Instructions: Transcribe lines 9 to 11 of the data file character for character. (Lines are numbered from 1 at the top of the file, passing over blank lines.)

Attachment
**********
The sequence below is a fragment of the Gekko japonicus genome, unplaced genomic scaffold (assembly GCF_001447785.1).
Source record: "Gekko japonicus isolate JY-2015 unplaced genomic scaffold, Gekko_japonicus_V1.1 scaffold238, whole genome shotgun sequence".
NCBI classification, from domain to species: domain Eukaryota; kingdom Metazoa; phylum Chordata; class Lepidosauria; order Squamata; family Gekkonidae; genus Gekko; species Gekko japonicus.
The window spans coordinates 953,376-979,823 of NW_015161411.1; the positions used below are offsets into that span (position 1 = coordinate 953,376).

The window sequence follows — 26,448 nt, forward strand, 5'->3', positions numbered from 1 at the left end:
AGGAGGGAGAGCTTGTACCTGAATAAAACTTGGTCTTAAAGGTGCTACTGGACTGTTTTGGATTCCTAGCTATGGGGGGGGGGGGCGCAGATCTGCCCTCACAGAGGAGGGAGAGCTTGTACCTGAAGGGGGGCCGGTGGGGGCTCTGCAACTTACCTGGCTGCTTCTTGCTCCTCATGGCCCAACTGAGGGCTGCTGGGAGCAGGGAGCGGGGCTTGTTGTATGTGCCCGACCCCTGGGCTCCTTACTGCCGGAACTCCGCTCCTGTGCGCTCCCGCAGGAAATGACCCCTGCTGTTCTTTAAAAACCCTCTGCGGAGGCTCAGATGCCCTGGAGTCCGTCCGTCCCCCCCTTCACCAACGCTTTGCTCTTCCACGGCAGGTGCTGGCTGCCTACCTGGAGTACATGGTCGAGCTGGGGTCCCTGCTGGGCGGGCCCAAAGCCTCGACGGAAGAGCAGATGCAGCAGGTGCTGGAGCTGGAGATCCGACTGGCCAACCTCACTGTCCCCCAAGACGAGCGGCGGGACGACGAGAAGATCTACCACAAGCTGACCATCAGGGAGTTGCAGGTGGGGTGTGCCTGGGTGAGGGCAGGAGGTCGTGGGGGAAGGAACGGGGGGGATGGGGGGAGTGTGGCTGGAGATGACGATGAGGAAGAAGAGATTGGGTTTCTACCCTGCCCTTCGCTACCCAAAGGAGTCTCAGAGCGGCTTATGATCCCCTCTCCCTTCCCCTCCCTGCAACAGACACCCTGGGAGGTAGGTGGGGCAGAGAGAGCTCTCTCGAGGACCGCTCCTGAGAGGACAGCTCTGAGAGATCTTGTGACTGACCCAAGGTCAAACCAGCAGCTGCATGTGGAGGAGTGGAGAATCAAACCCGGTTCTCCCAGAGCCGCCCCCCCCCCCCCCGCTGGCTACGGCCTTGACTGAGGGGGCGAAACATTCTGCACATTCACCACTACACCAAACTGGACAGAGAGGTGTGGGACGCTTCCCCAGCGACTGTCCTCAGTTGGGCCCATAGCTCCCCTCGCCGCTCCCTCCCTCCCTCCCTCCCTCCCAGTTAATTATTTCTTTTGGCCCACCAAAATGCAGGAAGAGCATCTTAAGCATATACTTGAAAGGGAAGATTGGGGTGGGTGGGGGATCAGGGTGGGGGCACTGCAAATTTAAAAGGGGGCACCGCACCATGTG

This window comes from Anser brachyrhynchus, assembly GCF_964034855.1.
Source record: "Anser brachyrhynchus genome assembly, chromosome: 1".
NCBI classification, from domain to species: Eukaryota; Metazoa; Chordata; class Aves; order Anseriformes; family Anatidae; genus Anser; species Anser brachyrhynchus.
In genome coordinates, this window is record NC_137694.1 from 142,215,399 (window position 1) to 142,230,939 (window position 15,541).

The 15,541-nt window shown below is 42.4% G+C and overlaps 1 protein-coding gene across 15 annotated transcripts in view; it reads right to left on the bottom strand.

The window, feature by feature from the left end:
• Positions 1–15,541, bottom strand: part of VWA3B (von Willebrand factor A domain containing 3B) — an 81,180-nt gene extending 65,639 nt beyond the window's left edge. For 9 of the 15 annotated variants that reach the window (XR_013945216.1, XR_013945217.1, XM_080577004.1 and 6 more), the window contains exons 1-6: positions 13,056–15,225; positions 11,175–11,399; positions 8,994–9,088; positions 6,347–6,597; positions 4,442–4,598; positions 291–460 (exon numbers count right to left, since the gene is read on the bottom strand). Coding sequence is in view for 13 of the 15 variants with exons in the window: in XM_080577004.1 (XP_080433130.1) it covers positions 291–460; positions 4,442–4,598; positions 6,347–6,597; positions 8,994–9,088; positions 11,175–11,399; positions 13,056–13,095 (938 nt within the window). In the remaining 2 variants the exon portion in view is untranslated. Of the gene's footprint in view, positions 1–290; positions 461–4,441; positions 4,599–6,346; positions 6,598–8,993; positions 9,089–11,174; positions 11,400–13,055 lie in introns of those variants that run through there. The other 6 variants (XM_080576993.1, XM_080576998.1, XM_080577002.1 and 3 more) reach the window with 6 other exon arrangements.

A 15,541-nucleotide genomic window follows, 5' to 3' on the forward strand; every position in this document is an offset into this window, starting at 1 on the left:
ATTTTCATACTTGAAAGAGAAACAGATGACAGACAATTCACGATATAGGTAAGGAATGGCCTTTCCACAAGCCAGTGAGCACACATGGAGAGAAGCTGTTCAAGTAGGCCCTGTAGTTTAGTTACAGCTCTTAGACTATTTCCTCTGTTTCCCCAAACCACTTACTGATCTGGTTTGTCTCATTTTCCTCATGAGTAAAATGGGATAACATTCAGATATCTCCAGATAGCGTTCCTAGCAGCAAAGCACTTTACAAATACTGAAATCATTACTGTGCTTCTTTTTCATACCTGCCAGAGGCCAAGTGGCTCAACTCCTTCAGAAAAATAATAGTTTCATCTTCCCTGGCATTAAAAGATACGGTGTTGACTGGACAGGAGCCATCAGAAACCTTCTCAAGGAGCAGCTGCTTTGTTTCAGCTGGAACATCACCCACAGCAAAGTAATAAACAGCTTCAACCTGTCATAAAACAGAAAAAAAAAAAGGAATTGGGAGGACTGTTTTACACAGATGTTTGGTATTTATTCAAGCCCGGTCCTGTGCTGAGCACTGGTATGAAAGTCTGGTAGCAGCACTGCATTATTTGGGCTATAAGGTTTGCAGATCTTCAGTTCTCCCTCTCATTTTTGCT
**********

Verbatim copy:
NCBI classification, from domain to species: Eukaryota; Metazoa; Chordata; class Aves; order Anseriformes; family Anatidae; genus Anser; species Anser brachyrhynchus.
In genome coordinates, this window is record NC_137694.1 from 142,215,399 (window position 1) to 142,230,939 (window position 15,541).

The 15,541-nt window shown below is 42.4% G+C and overlaps 1 protein-coding gene across 15 annotated transcripts in view; it reads right to left on the bottom strand.